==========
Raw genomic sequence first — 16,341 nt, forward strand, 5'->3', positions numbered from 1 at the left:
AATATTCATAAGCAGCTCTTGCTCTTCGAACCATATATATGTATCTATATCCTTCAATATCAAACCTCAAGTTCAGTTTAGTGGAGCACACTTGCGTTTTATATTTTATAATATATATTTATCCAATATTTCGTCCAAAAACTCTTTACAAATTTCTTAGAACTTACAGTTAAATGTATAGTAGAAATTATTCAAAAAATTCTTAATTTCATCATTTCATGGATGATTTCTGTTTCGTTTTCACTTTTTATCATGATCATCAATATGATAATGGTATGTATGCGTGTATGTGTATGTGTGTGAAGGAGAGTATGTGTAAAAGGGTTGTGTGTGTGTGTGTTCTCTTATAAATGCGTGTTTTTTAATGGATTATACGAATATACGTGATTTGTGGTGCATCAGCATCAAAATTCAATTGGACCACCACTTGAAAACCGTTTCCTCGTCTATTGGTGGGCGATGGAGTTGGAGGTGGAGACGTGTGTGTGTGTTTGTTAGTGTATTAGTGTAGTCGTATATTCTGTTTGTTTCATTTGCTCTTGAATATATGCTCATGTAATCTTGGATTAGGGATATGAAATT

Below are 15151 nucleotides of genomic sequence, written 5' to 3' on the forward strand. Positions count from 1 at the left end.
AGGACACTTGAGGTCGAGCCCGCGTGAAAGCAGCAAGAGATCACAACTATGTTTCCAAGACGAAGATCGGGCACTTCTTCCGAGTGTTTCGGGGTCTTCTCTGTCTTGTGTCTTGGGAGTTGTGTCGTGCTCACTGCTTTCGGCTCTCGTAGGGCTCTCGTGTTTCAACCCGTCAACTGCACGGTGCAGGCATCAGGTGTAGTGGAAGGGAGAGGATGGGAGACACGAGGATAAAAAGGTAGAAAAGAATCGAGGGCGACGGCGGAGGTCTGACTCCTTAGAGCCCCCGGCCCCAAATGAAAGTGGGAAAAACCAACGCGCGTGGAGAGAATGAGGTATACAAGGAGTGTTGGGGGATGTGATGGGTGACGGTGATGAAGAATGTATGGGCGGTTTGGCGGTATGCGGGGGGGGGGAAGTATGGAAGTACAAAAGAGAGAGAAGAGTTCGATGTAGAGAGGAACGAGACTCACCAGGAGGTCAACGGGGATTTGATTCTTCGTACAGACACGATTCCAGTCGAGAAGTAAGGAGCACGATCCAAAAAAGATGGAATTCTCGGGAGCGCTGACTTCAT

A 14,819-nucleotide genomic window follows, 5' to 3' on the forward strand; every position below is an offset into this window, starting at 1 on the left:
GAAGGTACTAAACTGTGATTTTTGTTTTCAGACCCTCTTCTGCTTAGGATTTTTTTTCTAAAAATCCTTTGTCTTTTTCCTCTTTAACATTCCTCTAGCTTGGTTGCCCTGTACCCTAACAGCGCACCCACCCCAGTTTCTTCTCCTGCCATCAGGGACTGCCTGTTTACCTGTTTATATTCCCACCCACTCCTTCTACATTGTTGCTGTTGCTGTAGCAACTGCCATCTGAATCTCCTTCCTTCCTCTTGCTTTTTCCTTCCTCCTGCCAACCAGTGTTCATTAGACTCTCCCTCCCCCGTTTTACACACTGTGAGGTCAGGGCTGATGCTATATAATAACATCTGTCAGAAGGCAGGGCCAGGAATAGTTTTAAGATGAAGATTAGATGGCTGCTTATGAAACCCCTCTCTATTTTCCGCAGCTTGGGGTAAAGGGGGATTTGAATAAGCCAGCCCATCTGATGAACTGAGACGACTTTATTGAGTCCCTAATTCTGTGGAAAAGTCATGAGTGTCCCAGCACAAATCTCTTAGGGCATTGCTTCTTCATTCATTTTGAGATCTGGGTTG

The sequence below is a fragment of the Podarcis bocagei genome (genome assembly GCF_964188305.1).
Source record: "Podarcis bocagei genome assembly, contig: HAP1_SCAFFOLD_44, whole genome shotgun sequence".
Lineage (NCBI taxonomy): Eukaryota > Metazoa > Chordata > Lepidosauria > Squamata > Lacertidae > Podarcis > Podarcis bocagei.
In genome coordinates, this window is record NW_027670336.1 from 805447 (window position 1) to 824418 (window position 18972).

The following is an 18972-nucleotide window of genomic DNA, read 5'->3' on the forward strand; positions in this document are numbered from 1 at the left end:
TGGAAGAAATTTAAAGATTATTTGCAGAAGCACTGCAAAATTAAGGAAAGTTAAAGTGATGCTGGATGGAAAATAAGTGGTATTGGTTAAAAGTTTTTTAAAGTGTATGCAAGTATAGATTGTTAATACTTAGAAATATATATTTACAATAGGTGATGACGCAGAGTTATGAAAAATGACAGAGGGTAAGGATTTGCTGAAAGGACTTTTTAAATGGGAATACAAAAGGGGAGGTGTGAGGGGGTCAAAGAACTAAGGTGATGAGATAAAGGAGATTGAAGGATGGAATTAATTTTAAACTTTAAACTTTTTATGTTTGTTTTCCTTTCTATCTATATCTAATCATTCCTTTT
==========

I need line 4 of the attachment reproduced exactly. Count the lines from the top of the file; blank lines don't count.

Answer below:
AGGACACTTGAGGTCGAGCCCGCGTGAAAGCAGCAAGAGATCACAACTATGTTTCCAAGACGAAGATCGGGCACTTCTTCCGAGTGTTTCGGGGTCTTCTCTGTCTTGTGTCTTGGGAGTTGTGTCGTGCTCACTGCTTTCGGCTCTCGTAGGGCTCTCGTGTTTCAACCCGTCAACTGCACGGTGCAGGCATCAGGTGTAGTGGAAGGGAGAGGATGGGAGACACGAGGATAAAAAGGTAGAAAAGAATCGAGGGCGACGGCGGAGGTCTGACTCCTTAGAGCCCCCGGCCCCAAATGAAAGTGGGAAAAACCAACGCGCGTGGAGAGAATGAGGTATACAAGGAGTGTTGGGGGATGTGATGGGTGACGGTGATGAAGAATGTATGGGCGGTTTGGCGGTATGCGGGGGGGGGGAAGTATGGAAGTACAAAAGAGAGAGAAGAGTTCGATGTAGAGAGGAACGAGACTCACCAGGAGGTCAACGGGGATTTGATTCTTCGTACAGACACGATTCCAGTCGAGAAGTAAGGAGCACGATCCAAAAAAGATGGAATTCTCGGGAGCGCTGACTTCAT